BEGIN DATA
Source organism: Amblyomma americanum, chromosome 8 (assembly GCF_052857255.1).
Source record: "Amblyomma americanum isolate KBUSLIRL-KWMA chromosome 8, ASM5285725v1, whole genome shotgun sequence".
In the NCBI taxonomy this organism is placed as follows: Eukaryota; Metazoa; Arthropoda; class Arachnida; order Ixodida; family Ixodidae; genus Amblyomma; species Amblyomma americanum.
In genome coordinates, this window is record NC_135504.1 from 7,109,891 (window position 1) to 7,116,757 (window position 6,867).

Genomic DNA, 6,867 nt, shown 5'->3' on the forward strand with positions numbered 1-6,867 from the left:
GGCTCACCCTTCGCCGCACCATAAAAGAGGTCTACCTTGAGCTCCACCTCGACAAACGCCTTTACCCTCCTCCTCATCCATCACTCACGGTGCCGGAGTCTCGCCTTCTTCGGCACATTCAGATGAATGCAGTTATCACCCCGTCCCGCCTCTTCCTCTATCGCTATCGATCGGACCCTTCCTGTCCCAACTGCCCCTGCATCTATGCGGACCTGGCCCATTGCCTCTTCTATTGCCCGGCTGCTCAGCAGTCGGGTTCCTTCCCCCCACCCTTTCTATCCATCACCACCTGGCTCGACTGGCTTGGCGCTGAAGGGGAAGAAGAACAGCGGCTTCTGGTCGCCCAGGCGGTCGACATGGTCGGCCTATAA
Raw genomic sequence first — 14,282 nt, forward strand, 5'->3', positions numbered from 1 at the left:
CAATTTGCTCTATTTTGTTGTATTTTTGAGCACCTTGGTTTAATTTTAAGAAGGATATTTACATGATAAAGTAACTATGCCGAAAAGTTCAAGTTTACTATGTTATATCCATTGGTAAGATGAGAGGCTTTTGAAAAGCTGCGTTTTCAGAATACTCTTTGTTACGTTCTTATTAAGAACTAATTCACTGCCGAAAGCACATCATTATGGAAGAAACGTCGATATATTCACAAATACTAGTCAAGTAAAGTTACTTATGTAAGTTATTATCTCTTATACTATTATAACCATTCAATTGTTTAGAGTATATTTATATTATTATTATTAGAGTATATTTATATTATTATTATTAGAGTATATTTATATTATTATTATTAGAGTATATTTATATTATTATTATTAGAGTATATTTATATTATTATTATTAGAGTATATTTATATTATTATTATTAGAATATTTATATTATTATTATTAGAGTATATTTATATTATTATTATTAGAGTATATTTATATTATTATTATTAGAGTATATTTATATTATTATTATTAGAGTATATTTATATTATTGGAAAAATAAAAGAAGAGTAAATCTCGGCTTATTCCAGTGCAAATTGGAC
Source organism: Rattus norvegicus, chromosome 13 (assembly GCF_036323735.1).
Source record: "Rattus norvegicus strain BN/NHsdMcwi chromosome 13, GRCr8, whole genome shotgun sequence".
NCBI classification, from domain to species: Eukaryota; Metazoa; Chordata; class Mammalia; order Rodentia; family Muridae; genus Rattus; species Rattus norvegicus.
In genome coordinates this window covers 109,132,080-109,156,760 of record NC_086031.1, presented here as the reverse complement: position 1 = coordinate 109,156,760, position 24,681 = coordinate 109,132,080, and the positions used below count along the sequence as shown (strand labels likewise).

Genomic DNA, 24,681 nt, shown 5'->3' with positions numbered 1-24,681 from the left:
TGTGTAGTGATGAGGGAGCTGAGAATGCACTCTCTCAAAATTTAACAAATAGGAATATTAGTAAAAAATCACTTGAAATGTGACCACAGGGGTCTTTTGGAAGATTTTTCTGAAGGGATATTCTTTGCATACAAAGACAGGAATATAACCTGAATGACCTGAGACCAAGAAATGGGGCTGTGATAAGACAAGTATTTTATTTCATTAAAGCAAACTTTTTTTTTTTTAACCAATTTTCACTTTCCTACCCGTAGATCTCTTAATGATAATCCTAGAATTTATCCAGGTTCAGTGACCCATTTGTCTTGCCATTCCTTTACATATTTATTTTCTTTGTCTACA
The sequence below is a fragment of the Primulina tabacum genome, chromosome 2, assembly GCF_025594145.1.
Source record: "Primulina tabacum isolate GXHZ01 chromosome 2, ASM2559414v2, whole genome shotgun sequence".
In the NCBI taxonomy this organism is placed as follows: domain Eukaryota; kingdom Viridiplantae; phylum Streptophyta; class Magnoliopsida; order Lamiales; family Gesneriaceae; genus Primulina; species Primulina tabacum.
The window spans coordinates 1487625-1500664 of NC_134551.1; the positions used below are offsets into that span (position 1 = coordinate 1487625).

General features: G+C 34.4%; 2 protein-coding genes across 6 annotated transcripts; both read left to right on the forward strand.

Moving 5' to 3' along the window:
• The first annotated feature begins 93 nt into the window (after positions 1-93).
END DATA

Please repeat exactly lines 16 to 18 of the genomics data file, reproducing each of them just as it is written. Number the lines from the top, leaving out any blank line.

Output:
Source record: "Primulina tabacum isolate GXHZ01 chromosome 2, ASM2559414v2, whole genome shotgun sequence".
In the NCBI taxonomy this organism is placed as follows: domain Eukaryota; kingdom Viridiplantae; phylum Streptophyta; class Magnoliopsida; order Lamiales; family Gesneriaceae; genus Primulina; species Primulina tabacum.
The window spans coordinates 1487625-1500664 of NC_134551.1; the positions used below are offsets into that span (position 1 = coordinate 1487625).